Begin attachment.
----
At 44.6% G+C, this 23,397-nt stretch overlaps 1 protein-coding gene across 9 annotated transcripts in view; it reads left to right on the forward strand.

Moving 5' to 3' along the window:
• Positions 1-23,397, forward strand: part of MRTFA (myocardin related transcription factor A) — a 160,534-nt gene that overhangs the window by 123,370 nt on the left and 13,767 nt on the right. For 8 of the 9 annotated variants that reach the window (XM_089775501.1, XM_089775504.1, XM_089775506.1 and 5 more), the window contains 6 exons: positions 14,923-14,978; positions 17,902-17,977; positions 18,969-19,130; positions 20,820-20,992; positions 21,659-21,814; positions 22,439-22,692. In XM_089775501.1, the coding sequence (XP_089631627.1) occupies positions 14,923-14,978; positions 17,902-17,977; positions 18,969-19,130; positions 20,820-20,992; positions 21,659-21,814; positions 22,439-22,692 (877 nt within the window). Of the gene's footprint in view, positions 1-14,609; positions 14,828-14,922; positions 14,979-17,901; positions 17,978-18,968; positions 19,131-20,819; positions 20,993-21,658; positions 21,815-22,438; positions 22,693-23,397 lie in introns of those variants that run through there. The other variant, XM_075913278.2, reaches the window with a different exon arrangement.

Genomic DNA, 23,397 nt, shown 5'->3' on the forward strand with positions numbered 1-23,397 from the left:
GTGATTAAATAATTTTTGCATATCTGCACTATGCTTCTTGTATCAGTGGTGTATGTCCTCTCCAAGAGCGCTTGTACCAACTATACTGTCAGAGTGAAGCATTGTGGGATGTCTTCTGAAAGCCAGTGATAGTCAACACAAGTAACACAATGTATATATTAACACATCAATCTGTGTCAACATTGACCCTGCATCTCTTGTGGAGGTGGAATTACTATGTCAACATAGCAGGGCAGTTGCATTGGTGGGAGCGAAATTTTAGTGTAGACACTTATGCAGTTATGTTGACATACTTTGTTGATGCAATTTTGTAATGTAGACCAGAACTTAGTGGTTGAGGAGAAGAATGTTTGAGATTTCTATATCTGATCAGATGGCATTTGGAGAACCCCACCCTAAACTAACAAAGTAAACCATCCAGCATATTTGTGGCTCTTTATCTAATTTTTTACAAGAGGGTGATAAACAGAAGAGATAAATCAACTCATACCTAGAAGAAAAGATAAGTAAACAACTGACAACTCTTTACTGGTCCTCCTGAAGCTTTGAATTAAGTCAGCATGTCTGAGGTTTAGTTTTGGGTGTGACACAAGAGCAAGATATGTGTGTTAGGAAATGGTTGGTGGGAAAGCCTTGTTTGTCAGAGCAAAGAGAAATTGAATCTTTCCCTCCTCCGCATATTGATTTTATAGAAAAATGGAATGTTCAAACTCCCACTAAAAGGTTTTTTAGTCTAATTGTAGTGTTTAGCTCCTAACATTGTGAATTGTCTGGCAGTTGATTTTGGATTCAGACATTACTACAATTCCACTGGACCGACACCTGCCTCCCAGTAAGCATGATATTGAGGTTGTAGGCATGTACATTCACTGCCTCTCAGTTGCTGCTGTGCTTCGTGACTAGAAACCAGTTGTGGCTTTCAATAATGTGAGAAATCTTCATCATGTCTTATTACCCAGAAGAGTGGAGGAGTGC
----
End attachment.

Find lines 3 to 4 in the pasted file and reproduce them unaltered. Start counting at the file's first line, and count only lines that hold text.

• Positions 1-23,397, forward strand: part of MRTFA (myocardin related transcription factor A) — a 160,534-nt gene that overhangs the window by 123,370 nt on the left and 13,767 nt on the right. For 8 of the 9 annotated variants that reach the window (XM_089775501.1, XM_089775504.1, XM_089775506.1 and 5 more), the window contains 6 exons: positions 14,923-14,978; positions 17,902-17,977; positions 18,969-19,130; positions 20,820-20,992; positions 21,659-21,814; positions 22,439-22,692. In XM_089775501.1, the coding sequence (XP_089631627.1) occupies positions 14,923-14,978; positions 17,902-17,977; positions 18,969-19,130; positions 20,820-20,992; positions 21,659-21,814; positions 22,439-22,692 (877 nt within the window). Of the gene's footprint in view, positions 1-14,609; positions 14,828-14,922; positions 14,979-17,901; positions 17,978-18,968; positions 19,131-20,819; positions 20,993-21,658; positions 21,815-22,438; positions 22,693-23,397 lie in introns of those variants that run through there. The other variant, XM_075913278.2, reaches the window with a different exon arrangement.

Genomic DNA, 23,397 nt, shown 5'->3' on the forward strand with positions numbered 1-23,397 from the left: